Thursday, August 4, 2011

Who Can Challenge in the U.S. Open Series?

By Luke Broadbent

Given the dominance at the major tournaments by Rafael Nadal, Novak Djokovic, Roger Federer, and Andy Murray, it's a surprise when anyone outside this quartet makes a run at a tournament. So, with that in mind, I aim to look at who could do well during the rest of the U.S. Open Series, which culminates with the U.S. Open itself.

Mardy Fish

The world No. 8 is probably the best of the rest on the hard courts, given his track record and recent form. Last week, he reached the final of the Farmers Classic and despite losing to Ernests Gulbis, he will be looking to have a very promising U.S. Open Series. He's been the runner-up at the Cincinnati Masters twice in his career, including last year. After which, he went onto reach the fourth round of the U.S. Open, though he did reach the quarterfinals in 2008.

Given that he's never beaten Nadal or Djokovic, he probably wouldn't relish playing them, but with one win against Federer, and with questions about Federer's form, he may be more confident going up against the Swiss. Fish also has a winning record against Murray (4-3). In fact, Fish has won the last three of their meetings.

Ernests Gulbis

I'll be honest, I wouldn't have considered putting him on the list had he not won the Farmers Classic. The thing with Gulbis is that he can be brilliant one day and awful the next, but on a good day, he is capable of beating a lot of really good players on tour, as proven last week when he showed some fight having to come from one set down against Fish. Earlier in the tournament, he also ousted former U.S. Open winner Juan Martin del Potro.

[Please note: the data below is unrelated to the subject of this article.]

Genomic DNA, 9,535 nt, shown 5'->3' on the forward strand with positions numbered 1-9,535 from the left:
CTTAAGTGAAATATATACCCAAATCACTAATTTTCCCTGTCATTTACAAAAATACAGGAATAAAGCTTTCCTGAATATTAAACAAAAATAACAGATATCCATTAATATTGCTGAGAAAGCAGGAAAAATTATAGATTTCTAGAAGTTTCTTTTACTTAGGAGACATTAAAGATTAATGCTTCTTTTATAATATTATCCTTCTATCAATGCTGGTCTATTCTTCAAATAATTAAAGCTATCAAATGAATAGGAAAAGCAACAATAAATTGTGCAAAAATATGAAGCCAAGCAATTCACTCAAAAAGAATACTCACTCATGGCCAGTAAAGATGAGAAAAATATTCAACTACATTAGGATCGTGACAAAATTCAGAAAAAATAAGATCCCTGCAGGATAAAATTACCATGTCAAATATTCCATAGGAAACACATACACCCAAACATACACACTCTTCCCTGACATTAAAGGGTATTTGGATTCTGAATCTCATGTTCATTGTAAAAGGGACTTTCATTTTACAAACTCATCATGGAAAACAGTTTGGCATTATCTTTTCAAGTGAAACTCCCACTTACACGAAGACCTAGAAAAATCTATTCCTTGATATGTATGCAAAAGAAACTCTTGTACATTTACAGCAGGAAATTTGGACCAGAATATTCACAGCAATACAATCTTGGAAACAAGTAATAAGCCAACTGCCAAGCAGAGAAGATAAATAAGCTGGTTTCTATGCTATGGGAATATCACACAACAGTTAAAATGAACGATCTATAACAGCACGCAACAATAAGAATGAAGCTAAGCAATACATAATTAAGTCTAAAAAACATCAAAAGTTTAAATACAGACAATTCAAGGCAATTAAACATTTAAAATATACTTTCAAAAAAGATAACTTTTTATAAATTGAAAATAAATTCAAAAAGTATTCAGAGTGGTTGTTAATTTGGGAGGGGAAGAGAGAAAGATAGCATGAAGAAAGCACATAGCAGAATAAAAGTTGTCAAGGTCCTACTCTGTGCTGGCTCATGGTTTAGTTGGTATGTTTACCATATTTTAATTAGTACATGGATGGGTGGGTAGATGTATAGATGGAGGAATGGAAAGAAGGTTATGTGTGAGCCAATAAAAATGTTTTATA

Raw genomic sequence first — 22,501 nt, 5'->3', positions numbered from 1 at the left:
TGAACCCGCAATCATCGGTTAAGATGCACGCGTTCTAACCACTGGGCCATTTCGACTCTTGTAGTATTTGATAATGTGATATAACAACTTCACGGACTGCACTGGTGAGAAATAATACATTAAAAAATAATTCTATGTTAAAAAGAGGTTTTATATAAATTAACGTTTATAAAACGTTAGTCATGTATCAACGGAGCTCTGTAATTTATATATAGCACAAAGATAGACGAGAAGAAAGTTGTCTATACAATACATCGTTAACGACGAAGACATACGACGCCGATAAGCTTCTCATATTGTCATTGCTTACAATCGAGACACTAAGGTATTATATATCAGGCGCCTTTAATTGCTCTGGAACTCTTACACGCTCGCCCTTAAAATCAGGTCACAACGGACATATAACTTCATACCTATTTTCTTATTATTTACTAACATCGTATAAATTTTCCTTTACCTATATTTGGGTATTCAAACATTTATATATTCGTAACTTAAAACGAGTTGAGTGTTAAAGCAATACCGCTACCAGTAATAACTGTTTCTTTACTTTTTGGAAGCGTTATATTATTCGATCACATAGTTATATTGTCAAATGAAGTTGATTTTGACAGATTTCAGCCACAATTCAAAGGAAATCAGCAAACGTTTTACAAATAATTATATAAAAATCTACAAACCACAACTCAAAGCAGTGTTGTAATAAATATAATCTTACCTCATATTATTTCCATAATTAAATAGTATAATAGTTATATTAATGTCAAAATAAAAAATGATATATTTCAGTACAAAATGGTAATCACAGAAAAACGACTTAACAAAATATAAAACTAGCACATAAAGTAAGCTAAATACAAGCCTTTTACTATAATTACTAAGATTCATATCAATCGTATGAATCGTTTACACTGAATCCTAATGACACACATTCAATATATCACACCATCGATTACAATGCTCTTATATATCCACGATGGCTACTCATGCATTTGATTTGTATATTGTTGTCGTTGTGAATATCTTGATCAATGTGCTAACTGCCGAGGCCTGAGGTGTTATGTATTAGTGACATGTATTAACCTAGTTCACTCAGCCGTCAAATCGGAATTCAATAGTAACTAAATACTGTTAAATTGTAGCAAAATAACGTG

Perhaps the appointment of Guillermo Canas may just be the key to unlocking the potential of Gulbis.

Juan Martin del Potro

The former U.S. Open champion is still on the comeback trail, so we may be expecting too much from him, but the top guys won't be looking forward to the thought of playing him. He pushed Djokovic at Roland Garros and Nadal at Wimbledon, demonstrating that he's lost none of the hitting power that he's used in the past to blow opponents off the court.

Losing the quarterfinals to Ernests Gulbis was a shock. Del Potro, however, is strong enough to put the result behind him and move onto the next tournament. In 2009, he surprised us all when he went on an amazing run by winning the Legg Mason, then the Canada Masters, and finally the U.S. Open. Given that and his undoubted talent, he can't be discounted.

Alexandr Dolgopolov

The Ukrainian may prefer clay courts, but his best major performance to date came at the Australian Open earlier this year. En route to the quarterfinals, he beat Jo-Wilfried Tsonga and Robin Soderling in five set encounters. In both matches, he lost the first set. This shows determination to comeback and the stamina to hang in there for such a long time against two of the game's top players.

He's only just coming over to the Unites States after playing a couple of clay court tournaments in Europe, one of which he won. When he does arrive, his fighting style and wide array of impressive shots will most likely light up the crowds. His game is made for a late-night game at Arthur Ashe Stadium.

Grigor Dimitrov

This pick is crazier than Gulbis and I can't even explain why I've picked him, but I just a feeling that Dimitrov will do something.

Obviously some credible challengers, such as Jo-Wilfried Tsonga or Robin Soderling, have been omitted, but I decided to only name five people and wanted a few dark horses to keep an eye on.

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